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The Norwegian Nigeria Scam - Hauk

In 2008, the government of Norway decided to phase out a range of Navy vessels that had been in service since the late 1970s. The disposal of the six Hawk class MTB (KNM "Terne", KNM "ducks", KNM "Geir", KNM "Falk", KNM "Jo" and KNM Tjeldbergodden started after the phasing of the vessels in 2008. Disposal orders were given in January 2009. As the boats had been modernized in 2002 at a cost of a billion krone, Norwegian authorities decided the vessels should be sold rather than scrapped to recoup some of the cost. The first vessel put up for sale was the KNM Horten in 2008.

In 2009, six ‘Hauk’ class Missile Torpedo Boats (MTBs) – small and fast vessels with a range of potential uses – were added to the list. The MTBs soon received a number of bids, according to a later Norwegian Parliamentary inquiry. However, as the boats were still classed as military vehicles, it appears that potential buyers were turned down by the Norwegian Ministry of Foreign Affairs, presumably because they could not meet strict Norwegian export controls that arms exports should not violate arms embargos or be used in active or imminent conflict situations.

Aftenposten reported on 30 July 2010 that the sale of "Horten" together with MTBs of the Hauk class to Egypt was finalized and assessed by the Ministry of Foreign Affairs's Disarmament, Non-Proliferation Section and export control. This sale did not go well when the Norwegian Ministry of Foreign Affairs decided to sell decked vessels (MTBs, which were to be sold together with "Horten") to Egypt (a country outside NATO) was not acceptable. Instead, it was announced on October 17, 2010 that a bid of 40.5 million from Cyprus was accepted and that this sale would be alright. However, this sale was also not completed.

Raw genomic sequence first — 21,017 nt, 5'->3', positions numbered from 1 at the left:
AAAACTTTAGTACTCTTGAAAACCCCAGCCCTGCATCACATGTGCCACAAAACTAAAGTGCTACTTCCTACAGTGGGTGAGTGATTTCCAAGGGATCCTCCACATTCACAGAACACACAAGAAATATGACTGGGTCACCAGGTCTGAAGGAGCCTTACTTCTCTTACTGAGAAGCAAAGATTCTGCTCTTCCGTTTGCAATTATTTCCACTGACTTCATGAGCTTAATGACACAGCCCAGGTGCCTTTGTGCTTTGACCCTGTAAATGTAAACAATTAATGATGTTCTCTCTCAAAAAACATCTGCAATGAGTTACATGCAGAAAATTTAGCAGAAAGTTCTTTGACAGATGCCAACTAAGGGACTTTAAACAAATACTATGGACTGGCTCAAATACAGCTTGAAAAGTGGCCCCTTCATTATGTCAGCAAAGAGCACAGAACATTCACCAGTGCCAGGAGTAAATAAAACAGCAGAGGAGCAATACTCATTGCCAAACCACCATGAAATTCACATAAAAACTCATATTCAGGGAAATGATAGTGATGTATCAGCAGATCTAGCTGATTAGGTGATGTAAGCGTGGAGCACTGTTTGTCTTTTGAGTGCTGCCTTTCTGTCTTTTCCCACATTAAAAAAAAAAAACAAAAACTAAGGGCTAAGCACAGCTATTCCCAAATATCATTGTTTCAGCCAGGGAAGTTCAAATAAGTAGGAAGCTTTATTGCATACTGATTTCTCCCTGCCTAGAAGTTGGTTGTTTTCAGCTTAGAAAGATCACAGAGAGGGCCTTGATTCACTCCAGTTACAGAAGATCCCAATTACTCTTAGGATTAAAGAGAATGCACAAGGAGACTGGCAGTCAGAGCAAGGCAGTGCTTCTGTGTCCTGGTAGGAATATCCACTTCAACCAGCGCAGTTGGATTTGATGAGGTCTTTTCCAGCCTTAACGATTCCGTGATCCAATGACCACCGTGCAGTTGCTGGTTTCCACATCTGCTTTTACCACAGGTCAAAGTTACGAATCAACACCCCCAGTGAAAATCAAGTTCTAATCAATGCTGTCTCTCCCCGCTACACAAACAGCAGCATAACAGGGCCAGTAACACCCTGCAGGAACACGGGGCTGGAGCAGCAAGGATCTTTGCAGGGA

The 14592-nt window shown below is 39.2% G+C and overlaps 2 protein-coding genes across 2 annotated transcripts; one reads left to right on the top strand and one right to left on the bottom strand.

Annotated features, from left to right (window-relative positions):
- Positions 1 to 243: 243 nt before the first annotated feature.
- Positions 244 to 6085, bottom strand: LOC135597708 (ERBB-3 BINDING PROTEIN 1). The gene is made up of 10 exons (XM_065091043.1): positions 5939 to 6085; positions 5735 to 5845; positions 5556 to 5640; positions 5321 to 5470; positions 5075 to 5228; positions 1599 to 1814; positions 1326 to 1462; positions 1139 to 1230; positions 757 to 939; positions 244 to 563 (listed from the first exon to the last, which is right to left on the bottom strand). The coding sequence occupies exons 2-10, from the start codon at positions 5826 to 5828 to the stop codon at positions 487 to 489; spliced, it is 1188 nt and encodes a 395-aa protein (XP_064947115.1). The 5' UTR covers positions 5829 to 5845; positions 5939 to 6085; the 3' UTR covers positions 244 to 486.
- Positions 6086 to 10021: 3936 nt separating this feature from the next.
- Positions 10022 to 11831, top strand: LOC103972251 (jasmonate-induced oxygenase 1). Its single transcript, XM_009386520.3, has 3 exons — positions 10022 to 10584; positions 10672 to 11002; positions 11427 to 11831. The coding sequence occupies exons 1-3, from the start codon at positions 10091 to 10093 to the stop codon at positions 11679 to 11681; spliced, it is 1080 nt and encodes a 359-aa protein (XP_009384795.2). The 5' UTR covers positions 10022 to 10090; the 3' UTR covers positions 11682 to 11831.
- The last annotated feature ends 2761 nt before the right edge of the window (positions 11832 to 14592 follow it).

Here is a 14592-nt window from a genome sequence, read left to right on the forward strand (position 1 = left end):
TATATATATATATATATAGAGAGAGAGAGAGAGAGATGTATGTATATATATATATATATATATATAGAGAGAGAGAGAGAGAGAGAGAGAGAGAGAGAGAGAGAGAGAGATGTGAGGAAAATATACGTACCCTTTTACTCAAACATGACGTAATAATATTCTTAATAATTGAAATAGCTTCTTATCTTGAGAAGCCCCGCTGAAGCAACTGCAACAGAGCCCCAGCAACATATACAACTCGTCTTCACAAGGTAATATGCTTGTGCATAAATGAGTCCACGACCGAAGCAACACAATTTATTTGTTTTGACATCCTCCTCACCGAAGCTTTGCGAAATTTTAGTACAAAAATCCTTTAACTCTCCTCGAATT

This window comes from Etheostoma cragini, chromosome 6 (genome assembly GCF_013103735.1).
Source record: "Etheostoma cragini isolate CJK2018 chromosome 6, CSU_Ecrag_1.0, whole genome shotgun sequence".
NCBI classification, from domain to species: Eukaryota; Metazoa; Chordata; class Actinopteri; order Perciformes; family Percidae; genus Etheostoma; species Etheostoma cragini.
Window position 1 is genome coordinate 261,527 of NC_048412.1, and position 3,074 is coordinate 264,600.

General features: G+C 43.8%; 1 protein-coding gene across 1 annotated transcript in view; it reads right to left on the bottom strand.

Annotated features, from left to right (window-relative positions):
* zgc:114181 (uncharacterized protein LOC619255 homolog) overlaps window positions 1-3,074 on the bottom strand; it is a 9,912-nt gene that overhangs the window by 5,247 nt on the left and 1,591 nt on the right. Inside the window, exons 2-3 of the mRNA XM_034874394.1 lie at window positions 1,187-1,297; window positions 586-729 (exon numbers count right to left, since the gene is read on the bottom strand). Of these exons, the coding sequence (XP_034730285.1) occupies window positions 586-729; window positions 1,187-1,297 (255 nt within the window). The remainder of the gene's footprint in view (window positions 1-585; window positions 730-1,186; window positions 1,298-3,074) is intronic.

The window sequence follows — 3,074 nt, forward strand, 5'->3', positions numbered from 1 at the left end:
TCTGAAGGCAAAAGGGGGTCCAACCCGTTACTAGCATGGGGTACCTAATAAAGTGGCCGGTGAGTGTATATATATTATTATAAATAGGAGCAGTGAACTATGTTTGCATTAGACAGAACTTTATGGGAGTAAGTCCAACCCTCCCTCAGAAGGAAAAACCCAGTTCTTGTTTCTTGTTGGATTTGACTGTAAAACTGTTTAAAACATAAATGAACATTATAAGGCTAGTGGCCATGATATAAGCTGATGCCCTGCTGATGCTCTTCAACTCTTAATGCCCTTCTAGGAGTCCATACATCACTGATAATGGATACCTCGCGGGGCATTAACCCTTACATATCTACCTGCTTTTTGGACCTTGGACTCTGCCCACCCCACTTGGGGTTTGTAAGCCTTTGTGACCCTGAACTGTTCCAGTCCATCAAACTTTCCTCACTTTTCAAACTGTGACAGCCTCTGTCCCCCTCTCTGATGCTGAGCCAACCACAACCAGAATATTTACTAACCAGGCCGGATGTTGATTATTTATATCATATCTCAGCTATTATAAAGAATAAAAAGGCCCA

Norwegian authorities hit on the idea of ‘demilitarizing’ the boats. This was done largely by filing off gun emplacements. On 23 January 2012, the Norwegian Foreign Ministry confirmed that the vessels were no longer considered military vehicles, and thus fell outside of country’s arms export control regime. On 13 February, following a few months of negotiation, CAS-Global signed a contract with the Norwegian Defence Logistics Organisation (also referred to in Norway by its acronym FLO), for the purchase of 6 ‘demilitarised MTB’s Hauk Class.’ The price for each ship was £450 000, for a total cost of £2.7m, which included spare parts.

In the company's end user statement it was confirmed that the vessels would operate with fisheries supervision in Economic Community of West African States (ECOWAS region). The vessels were to be registered under the UK's Flag, be manned with European crew and be subject to the United Kingdom's jurisdiction. It was carried out by the vessels of the representatives for CAS Global, including Nigerian nationals, and it was at that time publicly known that CAS Global also had offices outside the UK, among other things in Nigeria. On 20 August 2012 FLO issued a "Bill of Sale" on the sale of the six MTB's to CAS Global. The MTBs were declared exit point to England April 22, 2013. The first three MTBs were brought by their crew from CAS Global and sailed over to England, while the last three were loaded at a larger vessels carrying them from Norway.